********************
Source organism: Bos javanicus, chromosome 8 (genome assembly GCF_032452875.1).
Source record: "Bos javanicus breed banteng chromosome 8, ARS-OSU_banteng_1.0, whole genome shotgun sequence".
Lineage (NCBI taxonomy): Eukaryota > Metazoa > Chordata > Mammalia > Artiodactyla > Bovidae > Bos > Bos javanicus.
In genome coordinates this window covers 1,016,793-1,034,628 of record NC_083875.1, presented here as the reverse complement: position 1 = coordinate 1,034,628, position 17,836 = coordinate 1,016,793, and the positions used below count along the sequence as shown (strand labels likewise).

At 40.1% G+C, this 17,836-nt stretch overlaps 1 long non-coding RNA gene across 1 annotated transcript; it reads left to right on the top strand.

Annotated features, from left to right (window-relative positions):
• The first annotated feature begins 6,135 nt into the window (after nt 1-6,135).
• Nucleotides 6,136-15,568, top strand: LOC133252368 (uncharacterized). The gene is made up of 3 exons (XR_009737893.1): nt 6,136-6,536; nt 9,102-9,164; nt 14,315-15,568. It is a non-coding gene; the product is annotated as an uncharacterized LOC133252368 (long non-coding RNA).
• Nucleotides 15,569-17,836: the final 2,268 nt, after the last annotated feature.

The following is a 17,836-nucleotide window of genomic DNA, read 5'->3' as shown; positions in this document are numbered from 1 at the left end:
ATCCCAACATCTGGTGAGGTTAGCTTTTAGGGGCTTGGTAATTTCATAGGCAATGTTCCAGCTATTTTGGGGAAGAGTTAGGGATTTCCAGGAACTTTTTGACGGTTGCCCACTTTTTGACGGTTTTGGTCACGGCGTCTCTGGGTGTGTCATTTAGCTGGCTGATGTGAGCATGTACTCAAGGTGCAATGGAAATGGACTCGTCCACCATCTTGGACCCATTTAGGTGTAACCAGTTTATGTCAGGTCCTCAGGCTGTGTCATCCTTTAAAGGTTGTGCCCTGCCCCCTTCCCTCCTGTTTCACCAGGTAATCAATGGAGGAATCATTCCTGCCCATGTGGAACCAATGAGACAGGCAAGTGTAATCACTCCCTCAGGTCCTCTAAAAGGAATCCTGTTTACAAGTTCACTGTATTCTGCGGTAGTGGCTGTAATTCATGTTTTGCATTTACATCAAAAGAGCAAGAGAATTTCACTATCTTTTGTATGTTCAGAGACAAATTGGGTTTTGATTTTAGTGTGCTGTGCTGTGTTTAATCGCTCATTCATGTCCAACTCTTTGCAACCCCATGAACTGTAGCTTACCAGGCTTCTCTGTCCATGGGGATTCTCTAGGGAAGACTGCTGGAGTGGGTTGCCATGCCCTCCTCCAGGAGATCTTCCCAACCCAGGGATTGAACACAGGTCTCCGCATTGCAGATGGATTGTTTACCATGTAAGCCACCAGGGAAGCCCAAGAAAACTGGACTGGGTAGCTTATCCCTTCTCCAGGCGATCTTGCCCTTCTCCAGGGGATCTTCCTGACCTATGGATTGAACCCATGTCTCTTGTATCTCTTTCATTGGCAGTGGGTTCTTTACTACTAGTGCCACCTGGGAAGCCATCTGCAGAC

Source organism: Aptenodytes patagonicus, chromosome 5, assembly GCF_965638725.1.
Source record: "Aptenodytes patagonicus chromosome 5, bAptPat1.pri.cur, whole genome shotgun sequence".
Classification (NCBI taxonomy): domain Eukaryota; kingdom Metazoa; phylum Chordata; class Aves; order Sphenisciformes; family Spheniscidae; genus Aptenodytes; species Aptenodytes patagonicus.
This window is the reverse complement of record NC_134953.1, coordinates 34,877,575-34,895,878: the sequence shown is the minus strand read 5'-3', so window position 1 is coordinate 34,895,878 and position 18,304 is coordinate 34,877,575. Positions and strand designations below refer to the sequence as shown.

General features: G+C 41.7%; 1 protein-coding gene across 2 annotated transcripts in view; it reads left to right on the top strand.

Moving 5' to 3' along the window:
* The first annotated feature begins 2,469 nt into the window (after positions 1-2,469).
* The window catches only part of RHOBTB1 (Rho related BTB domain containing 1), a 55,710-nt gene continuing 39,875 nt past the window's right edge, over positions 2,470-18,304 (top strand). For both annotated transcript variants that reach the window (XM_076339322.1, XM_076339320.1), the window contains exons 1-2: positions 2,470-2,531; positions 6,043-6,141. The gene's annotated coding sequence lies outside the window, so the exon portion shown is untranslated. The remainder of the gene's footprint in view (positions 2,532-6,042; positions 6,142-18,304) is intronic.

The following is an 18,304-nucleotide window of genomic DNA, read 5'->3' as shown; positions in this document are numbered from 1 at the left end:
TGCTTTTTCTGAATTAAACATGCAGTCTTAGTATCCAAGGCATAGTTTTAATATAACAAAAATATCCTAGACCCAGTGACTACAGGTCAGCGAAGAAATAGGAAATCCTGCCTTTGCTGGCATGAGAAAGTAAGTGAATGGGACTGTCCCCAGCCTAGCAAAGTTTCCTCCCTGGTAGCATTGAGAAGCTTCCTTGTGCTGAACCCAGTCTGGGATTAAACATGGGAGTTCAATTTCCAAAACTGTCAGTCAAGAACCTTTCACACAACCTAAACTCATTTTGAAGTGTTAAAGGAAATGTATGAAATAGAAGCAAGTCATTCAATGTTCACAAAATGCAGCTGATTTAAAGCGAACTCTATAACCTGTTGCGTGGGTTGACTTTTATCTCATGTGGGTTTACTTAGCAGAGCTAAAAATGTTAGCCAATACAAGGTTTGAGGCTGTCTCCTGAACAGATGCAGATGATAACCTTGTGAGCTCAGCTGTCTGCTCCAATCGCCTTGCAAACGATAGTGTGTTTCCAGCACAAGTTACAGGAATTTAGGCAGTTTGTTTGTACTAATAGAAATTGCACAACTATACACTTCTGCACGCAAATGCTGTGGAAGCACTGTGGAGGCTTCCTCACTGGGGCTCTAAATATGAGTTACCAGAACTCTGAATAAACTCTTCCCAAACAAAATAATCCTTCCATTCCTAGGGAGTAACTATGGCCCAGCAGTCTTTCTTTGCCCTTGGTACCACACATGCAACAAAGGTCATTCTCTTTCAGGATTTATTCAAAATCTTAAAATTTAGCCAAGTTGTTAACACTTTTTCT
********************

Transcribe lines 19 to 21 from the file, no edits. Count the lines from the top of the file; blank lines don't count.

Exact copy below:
* The window catches only part of RHOBTB1 (Rho related BTB domain containing 1), a 55,710-nt gene continuing 39,875 nt past the window's right edge, over positions 2,470-18,304 (top strand). For both annotated transcript variants that reach the window (XM_076339322.1, XM_076339320.1), the window contains exons 1-2: positions 2,470-2,531; positions 6,043-6,141. The gene's annotated coding sequence lies outside the window, so the exon portion shown is untranslated. The remainder of the gene's footprint in view (positions 2,532-6,042; positions 6,142-18,304) is intronic.

The following is an 18,304-nucleotide window of genomic DNA, read 5'->3' as shown; positions in this document are numbered from 1 at the left end:
TGCTTTTTCTGAATTAAACATGCAGTCTTAGTATCCAAGGCATAGTTTTAATATAACAAAAATATCCTAGACCCAGTGACTACAGGTCAGCGAAGAAATAGGAAATCCTGCCTTTGCTGGCATGAGAAAGTAAGTGAATGGGACTGTCCCCAGCCTAGCAAAGTTTCCTCCCTGGTAGCATTGAGAAGCTTCCTTGTGCTGAACCCAGTCTGGGATTAAACATGGGAGTTCAATTTCCAAAACTGTCAGTCAAGAACCTTTCACACAACCTAAACTCATTTTGAAGTGTTAAAGGAAATGTATGAAATAGAAGCAAGTCATTCAATGTTCACAAAATGCAGCTGATTTAAAGCGAACTCTATAACCTGTTGCGTGGGTTGACTTTTATCTCATGTGGGTTTACTTAGCAGAGCTAAAAATGTTAGCCAATACAAGGTTTGAGGCTGTCTCCTGAACAGATGCAGATGATAACCTTGTGAGCTCAGCTGTCTGCTCCAATCGCCTTGCAAACGATAGTGTGTTTCCAGCACAAGTTACAGGAATTTAGGCAGTTTGTTTGTACTAATAGAAATTGCACAACTATACACTTCTGCACGCAAATGCTGTGGAAGCACTGTGGAGGCTTCCTCACTGGGGCTCTAAATATGAGTTACCAGAACTCTGAATAAACTCTTCCCAAACAAAATAATCCTTCCATTCCTAGGGAGTAACTATGGCCCAGCAGTCTTTCTTTGCCCTTGGTACCACACATGCAACAAAGGTCATTCTCTTTCAGGATTTATTCAAAATCTTAAAATTTAGCCAAGTTGTTAACACTTTTTCT